Friday, March 2, 2012
Frugal Gentlemen and Cheap Custards
Child was also the author of a classic, much-reprinted Victorian self-help guide and cookbook, The American Frugal Housewife (1841). It is mostly aimed at women, but Child spares a few words for the men, too. She cautions gentlemen to save their money, and not require their wives and daughters to dress themselves in extravagantly expensive bonnets and shawls just so he will look like an extra-fancy husband and father. Also, he is not to "rush into enterprise and speculation [and] keep up their credit by splendour" - all good ideas today, too. Child tells the story of a gentleman and his wife who wished to go on a vacation that they could ill afford, and how all sorts of catastrophes happened, but that:
This honest couple are now busy in paying off their debts....He facetiously tells how he went to New York to have his watch stolen, and his boots blacked like a looking glass, and she shows her Lake George diamond ring, and tells how the steamboat was crowded, and how afraid she was the boiler would burst, and always ends by saying 'After all, it was a toil of pleasure'...[But] if men would have women economical, they must be so themselves.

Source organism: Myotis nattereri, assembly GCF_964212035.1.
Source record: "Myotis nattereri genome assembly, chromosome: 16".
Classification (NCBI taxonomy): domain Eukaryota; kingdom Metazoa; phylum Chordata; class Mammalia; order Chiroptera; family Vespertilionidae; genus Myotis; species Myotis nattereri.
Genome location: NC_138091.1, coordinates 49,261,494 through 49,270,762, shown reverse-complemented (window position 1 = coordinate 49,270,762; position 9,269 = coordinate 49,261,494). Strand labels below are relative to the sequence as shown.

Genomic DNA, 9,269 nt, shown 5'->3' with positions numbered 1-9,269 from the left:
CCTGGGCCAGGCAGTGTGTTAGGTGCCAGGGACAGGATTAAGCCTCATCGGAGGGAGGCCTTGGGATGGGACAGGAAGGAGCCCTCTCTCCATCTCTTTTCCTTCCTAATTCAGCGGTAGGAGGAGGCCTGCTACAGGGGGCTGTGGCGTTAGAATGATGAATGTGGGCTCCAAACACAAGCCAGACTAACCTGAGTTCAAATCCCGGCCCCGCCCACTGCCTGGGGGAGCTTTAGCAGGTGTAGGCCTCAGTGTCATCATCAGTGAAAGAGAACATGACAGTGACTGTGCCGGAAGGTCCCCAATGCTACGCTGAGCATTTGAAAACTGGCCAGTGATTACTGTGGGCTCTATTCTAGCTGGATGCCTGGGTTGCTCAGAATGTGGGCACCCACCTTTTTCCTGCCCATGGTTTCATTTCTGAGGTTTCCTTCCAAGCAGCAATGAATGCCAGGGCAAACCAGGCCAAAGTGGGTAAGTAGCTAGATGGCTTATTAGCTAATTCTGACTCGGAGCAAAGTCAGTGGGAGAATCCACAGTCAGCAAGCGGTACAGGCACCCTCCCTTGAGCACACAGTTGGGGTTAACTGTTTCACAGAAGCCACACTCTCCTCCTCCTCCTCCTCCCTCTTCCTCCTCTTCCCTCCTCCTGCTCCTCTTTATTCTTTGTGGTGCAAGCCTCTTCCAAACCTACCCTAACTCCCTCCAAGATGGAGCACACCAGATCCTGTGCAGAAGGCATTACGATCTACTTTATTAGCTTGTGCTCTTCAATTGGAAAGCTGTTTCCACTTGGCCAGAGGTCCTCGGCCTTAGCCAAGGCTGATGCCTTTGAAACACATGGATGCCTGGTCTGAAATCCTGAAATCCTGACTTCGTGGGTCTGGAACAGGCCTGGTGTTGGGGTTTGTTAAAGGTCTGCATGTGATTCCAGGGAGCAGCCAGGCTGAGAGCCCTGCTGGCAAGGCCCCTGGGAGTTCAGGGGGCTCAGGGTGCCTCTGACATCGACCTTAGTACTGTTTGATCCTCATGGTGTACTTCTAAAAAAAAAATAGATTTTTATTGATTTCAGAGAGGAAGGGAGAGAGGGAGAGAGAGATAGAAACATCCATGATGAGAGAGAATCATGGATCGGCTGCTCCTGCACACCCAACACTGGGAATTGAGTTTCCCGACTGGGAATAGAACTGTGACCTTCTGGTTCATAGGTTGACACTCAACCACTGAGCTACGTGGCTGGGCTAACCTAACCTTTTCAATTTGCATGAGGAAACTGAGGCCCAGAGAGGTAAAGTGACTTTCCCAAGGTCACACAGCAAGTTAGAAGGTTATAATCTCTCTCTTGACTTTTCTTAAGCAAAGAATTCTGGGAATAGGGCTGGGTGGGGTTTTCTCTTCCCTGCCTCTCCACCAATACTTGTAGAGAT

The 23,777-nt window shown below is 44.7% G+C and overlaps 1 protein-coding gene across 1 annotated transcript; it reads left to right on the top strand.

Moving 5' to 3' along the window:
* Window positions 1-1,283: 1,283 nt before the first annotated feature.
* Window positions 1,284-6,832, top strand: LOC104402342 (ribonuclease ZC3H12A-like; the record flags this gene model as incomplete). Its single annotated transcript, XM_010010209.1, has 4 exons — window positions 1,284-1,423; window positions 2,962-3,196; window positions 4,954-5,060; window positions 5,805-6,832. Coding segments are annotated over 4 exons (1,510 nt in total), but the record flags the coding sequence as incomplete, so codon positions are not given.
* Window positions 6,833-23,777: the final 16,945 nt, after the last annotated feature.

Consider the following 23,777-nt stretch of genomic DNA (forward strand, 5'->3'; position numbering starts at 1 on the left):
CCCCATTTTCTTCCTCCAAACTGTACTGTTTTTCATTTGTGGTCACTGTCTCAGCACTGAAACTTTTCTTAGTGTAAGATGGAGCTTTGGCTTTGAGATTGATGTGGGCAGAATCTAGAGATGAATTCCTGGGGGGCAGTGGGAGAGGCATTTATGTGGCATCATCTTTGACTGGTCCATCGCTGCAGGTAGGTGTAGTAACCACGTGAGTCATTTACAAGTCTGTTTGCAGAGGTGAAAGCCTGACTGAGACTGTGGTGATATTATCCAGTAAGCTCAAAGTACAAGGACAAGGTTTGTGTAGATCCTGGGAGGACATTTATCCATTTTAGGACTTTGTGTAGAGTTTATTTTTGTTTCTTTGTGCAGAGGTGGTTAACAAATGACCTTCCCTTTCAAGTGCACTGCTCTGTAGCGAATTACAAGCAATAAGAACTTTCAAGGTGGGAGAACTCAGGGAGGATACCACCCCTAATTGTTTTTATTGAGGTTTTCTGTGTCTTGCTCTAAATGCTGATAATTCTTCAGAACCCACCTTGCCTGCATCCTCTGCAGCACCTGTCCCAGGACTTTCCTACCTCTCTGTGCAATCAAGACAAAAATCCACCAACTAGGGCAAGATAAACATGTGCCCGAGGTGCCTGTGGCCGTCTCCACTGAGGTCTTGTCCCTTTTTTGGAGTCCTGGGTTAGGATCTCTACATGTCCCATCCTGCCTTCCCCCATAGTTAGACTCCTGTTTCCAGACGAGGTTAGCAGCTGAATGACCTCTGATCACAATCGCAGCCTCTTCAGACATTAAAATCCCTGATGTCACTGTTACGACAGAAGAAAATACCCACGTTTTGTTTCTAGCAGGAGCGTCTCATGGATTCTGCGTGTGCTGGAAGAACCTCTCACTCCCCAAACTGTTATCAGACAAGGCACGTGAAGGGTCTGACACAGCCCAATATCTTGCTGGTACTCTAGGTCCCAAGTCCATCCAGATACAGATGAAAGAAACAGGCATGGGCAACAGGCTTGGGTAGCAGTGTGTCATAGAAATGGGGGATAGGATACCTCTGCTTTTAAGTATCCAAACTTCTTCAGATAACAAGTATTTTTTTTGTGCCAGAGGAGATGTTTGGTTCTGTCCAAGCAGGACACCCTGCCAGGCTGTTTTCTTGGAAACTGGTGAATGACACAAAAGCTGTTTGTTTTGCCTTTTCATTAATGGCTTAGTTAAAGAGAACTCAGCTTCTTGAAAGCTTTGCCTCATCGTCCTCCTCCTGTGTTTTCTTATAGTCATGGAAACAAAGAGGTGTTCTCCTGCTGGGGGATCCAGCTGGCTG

Peach leaves and Lake George diamond rings notwithstanding, much of Child's sensible advice still rings true today: save your money, learn to bake your own bread and do your own mending when possible, and keep track of your finances. In addition, today's money-conscious gentlemen can delve into the wealth of information provided on sites such as frugaldad.com. They can add to Mrs. Child's edicts those which encourage the male hunter-gatherers among us to hunt down bargains and gather coupons. And if the gentleman in question would like to come home (laden with bargains, but not too many, since he is very frugal!) and make us all some Cheap Custards - well, that would be lovely. We will all go over the river and through the woods for that.